In barely four years, the production costs of an electric car will be the same as those of a one with a combustion engine.

This is predicted by the Swiss investment bank UBS, since the battery packs for electric cars, the most important cost item, can be produced more and more cheaply.

UBS compared the price per kilowatt hour (kWh), an important measure of the cost of the battery pack and thus the electric car, of the seven largest producers of battery cells and battery packs.

This includes companies such as the Japanese Panasonic, LG Chem from South Korea and the Chinese Contemporary Amperex Technology (CATL).

In the automotive industry, an average price of around $ 100 per kWh ($ 84.4) is seen as the magic number at which the production cost of an electric car comes close to that of a fuel model.

This will be achieved in 2022, according to UBS, bringing the difference in production costs below $ 2,000.

Two years later, this difference will have disappeared, UBS expects.

"There won't be many reasons to go for a combustion engine after 2025," UBS analyst Tim Bush told

The Guardian

last week


The bank expects electric cars to have a 17 percent share of sales worldwide that year.

In 2030 this will have risen to 40 percent.

In 2024, the production costs of an electric car will be the same as that of a fuel model.

(Photo: Audi)

Tesla strives to more than halve costs per kWh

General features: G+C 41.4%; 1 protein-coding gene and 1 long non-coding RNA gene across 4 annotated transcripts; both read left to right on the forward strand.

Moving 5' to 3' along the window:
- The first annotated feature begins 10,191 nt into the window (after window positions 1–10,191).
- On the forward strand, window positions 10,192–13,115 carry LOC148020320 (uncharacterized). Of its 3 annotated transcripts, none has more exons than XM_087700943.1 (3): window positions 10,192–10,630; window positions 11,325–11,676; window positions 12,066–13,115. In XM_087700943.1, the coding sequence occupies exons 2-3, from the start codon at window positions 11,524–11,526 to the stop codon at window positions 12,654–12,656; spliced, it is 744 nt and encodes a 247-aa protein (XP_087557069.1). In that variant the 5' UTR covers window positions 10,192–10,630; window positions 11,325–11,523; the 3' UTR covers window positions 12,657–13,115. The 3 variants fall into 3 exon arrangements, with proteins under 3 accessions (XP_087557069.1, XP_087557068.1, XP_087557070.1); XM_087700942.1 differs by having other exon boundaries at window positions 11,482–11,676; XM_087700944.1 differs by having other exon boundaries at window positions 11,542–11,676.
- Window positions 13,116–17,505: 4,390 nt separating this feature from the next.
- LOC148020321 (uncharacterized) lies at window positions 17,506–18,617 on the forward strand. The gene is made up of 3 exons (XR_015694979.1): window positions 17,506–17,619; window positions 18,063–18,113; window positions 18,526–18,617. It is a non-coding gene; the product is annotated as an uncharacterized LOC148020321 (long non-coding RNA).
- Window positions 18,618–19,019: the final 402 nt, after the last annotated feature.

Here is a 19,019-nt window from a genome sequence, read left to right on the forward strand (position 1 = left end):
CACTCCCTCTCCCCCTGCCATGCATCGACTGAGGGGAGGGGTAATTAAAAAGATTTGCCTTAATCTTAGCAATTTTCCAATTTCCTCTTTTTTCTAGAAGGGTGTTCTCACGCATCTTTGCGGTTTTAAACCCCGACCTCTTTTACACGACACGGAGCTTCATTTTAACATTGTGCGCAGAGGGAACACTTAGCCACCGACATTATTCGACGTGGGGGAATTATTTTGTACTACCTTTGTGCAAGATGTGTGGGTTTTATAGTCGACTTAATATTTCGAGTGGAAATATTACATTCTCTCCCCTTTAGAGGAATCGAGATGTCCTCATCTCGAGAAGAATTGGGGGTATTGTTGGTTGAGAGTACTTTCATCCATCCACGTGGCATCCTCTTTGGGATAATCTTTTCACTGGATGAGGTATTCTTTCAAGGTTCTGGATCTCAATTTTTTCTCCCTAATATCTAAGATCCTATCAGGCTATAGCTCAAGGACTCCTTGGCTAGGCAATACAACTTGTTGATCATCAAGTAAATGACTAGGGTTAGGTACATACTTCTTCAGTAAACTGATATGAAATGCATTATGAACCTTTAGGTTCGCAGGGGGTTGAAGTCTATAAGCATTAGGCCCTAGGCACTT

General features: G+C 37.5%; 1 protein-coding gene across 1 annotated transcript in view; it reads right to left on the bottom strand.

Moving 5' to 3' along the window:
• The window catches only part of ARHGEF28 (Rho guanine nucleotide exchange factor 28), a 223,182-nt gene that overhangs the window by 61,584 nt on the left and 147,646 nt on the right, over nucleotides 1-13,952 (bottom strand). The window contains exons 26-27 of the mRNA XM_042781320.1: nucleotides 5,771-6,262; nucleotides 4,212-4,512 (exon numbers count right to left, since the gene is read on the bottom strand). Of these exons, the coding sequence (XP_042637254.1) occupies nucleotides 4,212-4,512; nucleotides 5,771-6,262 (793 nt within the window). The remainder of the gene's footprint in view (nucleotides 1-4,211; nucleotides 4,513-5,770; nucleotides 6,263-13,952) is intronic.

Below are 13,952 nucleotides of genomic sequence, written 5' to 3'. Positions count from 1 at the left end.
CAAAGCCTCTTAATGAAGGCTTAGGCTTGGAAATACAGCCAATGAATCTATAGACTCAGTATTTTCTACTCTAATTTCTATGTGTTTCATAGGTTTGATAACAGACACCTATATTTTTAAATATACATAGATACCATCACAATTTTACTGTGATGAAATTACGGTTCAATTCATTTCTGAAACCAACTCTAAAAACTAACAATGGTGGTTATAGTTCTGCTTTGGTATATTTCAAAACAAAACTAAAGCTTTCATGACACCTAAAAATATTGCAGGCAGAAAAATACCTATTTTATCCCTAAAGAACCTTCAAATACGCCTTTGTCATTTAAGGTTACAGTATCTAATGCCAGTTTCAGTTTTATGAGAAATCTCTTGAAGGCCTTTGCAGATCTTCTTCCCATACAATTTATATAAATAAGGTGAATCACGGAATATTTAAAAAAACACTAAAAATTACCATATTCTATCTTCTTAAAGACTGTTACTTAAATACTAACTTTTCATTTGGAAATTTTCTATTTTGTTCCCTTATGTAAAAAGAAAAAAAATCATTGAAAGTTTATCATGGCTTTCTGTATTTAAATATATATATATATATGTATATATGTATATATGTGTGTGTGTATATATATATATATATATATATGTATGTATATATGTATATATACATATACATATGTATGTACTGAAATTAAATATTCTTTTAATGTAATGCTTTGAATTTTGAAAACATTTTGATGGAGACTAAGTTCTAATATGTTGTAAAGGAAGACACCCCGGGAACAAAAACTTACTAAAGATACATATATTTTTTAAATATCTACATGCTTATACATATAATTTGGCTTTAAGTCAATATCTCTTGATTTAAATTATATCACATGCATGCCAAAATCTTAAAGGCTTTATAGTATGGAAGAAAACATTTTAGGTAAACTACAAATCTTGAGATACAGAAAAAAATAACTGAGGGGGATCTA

The costs per kWh have been falling sharply for a number of years in a row.

According to research by Bloomberg New Energy Finance, the average price per kWh was still at $ 288 in 2016, while it was $ 158 last year.

In view of the above, manufacturers are keen to reduce the price even further.

This can be done by reducing or even completely eliminating the use of cobalt.

The Chinese CATL is already doing this and has reportedly reached a level of $ 80 per kWh.

Based on


estimates, Tesla is

slightly above that with around $ 114 per kWh.

The changes to the chemical composition of the battery cells and the improvements in the production process announced by Tesla in September should push the price per kWh even further.

The American manufacturer expects to be able to realize a price decrease of 56 percent from the current level, which will probably bring the price per kWh below 60 dollars.

What also helps is that the production process of battery cells, battery packs and electric cars themselves is much less labor-intensive compared to the construction of fuel cars.